An Unfortunate Encounter: 4300km

“Trust your own instinct. Your mistakes might as well be your own, instead of someone else’s.”

This section of India, through the eastern state of Uttarakhand, has unfortunately proven to hold many rude and inappropriate men. Though everywhere in India they stare, in this part, the young men in their twenties and thirties try and stop me on my bike, or yell “I love you,” as they pass by. Though most of them are harmless idiots, I did come across one circumstance which had me worried.

As two men in their late twenties passed me on their scooter, I looked down to show my disinterest. Like almost every Indian boy, they then turned around and gawked at me. They proceeded to pulled over to wait and watch me pass, then sped up to ride beside me. Since this is a common occurrence (and a very annoying one at that) I just ignored them and figured, like all the others, they would eventually get bored and go away. (I have named this little game leap frog as it involves us switching back and forth who goes first. This game has been taking place every few minutes with different men for the last week, and is one of the reasons I am ready to leave India). They apparently had something else in mind, as the kept trying to talk to me and get me to pull over. Finally I yelled at them “go,” in Hindi, at which point they sped away. I decided to stop and let them get farther ahead (plus I had to pee) so I walked a few feet off the road into a field. A few minutes later I looked up in time to see them speeding towards me again. Unfortunately they spotted me in the field and made a beeline to join me, at which point I became a bit nervous at their persistence. As one of them approached me on foot I grabbed a large rock and held it up over my head, once again saying, “go.” They backed off, for what I hoped was the last time.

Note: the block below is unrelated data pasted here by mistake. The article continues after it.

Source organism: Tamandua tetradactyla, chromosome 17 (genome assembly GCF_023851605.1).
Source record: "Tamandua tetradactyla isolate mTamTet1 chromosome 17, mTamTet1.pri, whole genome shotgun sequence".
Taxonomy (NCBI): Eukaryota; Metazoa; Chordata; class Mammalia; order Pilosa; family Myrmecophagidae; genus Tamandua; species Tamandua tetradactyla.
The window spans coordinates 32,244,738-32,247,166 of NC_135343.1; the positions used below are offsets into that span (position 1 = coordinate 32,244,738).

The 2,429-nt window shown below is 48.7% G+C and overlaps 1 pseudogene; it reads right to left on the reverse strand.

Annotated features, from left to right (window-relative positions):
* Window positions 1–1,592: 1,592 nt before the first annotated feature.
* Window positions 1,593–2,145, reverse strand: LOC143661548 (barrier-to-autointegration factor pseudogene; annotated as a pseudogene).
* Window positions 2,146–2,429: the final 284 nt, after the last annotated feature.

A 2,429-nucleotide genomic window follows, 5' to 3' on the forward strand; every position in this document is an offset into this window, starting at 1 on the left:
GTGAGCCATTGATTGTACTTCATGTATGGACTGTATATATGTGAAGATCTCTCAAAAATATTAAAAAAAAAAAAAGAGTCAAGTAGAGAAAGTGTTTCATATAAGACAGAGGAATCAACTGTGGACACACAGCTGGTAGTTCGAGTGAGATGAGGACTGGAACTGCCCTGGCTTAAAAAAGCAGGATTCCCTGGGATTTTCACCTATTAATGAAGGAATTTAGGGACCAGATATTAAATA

As I cycled around a bend a few minutes later I saw them and their reinforcements, another three sleazy looking guys on a scooter. I stopped grabbed a few rocks, and signaled the next motorcycle with a women to stop. A Sikh women (who thankfully spoke some English) hopped off and asked what she could do. I explained to her that the men ahead were following me and were “bad men.” She went to tell them off, then signed the next Sikh man she saw (on a motorbike) to escort me out of the area and back onto the safer highway. Thankfully I never saw them again.

This isn’t the only time I have thrown rocks, in fact, everyday this week I have thrown (or threatened) at least a few. Normally it is just guys on their scooters who ride beside me and won’t leave me alone, and though I haven’t felt threatened, I have found the stones to be an efficient way to make them move on. Another time, as I was sitting under a tree, a young man approached me and pulled out a crumpled cartoon picture of a naked white women. He quickly ran away once I started with the rocks, but that wasn’t the only time I have been asked for porn in India. The only white women many men in India have seen are either in porn or in American movies which portray an awful lot of women as over sexualized objects. Combine that with India’s already large problem with preying men, and you have me, a white girl, as an unfortunately appealing target.